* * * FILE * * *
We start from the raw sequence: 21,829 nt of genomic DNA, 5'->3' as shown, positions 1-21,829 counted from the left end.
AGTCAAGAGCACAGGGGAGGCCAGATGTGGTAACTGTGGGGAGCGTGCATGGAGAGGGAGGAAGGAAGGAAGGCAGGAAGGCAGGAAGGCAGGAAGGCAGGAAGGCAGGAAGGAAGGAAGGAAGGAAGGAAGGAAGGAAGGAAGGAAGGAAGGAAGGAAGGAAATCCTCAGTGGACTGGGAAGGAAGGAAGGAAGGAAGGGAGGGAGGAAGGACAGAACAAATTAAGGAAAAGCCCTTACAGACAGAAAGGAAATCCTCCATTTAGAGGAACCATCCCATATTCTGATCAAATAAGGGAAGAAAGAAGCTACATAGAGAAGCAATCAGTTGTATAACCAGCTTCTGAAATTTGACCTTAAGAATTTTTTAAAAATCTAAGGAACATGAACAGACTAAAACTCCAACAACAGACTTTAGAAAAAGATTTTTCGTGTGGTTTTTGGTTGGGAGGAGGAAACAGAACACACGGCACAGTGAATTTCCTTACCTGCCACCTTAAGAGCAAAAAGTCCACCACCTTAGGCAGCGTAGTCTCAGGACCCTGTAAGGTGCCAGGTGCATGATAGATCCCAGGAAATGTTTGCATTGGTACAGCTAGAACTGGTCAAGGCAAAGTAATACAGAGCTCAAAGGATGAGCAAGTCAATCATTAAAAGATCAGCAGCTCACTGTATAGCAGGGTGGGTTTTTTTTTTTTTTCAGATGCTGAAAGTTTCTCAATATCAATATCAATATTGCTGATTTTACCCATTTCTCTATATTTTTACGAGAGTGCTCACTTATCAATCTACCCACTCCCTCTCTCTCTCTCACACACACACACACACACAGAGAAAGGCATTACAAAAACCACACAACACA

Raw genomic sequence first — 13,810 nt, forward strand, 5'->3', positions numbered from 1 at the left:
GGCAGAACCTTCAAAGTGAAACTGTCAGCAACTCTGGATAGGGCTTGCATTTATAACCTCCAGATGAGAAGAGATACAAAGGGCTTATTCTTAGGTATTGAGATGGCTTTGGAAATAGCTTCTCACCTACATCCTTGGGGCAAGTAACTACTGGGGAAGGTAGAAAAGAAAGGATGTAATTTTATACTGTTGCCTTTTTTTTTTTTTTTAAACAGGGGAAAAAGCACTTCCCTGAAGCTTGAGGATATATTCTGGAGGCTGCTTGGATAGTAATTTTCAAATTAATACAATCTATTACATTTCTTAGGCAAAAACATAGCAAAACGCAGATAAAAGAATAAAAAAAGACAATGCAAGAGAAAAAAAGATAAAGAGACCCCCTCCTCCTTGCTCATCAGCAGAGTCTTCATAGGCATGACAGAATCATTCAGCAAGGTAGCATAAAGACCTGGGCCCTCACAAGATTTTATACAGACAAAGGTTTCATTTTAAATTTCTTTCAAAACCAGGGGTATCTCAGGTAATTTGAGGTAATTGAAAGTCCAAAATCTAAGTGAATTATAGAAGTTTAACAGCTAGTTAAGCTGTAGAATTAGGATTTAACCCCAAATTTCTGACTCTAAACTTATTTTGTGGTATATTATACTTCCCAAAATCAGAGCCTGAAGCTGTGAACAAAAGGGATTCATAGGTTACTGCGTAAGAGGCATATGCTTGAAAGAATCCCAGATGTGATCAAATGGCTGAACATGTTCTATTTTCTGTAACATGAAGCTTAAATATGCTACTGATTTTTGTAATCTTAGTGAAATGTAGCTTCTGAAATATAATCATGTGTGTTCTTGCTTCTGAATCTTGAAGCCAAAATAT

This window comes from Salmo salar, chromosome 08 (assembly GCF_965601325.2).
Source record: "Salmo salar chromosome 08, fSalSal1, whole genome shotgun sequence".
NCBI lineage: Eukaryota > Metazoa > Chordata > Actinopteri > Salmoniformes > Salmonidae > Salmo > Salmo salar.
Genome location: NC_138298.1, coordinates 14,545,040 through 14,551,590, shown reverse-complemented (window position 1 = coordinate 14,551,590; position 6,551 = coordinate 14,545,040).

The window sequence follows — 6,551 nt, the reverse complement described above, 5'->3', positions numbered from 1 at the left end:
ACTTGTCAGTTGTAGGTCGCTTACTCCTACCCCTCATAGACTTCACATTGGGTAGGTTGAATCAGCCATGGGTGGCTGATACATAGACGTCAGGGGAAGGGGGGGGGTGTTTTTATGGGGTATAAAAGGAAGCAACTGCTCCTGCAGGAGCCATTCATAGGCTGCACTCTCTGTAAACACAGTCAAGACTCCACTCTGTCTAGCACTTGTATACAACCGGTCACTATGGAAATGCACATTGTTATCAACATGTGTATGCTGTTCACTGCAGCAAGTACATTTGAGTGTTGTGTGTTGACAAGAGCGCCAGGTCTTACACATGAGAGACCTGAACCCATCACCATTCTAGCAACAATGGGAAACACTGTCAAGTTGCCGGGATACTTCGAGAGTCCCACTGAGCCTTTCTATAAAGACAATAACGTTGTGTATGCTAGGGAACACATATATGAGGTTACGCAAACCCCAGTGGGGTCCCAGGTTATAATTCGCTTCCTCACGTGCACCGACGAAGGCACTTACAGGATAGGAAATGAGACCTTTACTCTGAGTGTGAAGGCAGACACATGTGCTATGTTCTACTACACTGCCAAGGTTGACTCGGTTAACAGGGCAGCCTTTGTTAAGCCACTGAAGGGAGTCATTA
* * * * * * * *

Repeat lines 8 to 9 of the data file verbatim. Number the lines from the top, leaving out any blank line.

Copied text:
Genome location: NC_138298.1, coordinates 14,545,040 through 14,551,590, shown reverse-complemented (window position 1 = coordinate 14,551,590; position 6,551 = coordinate 14,545,040).

The window sequence follows — 6,551 nt, the reverse complement described above, 5'->3', positions numbered from 1 at the left end: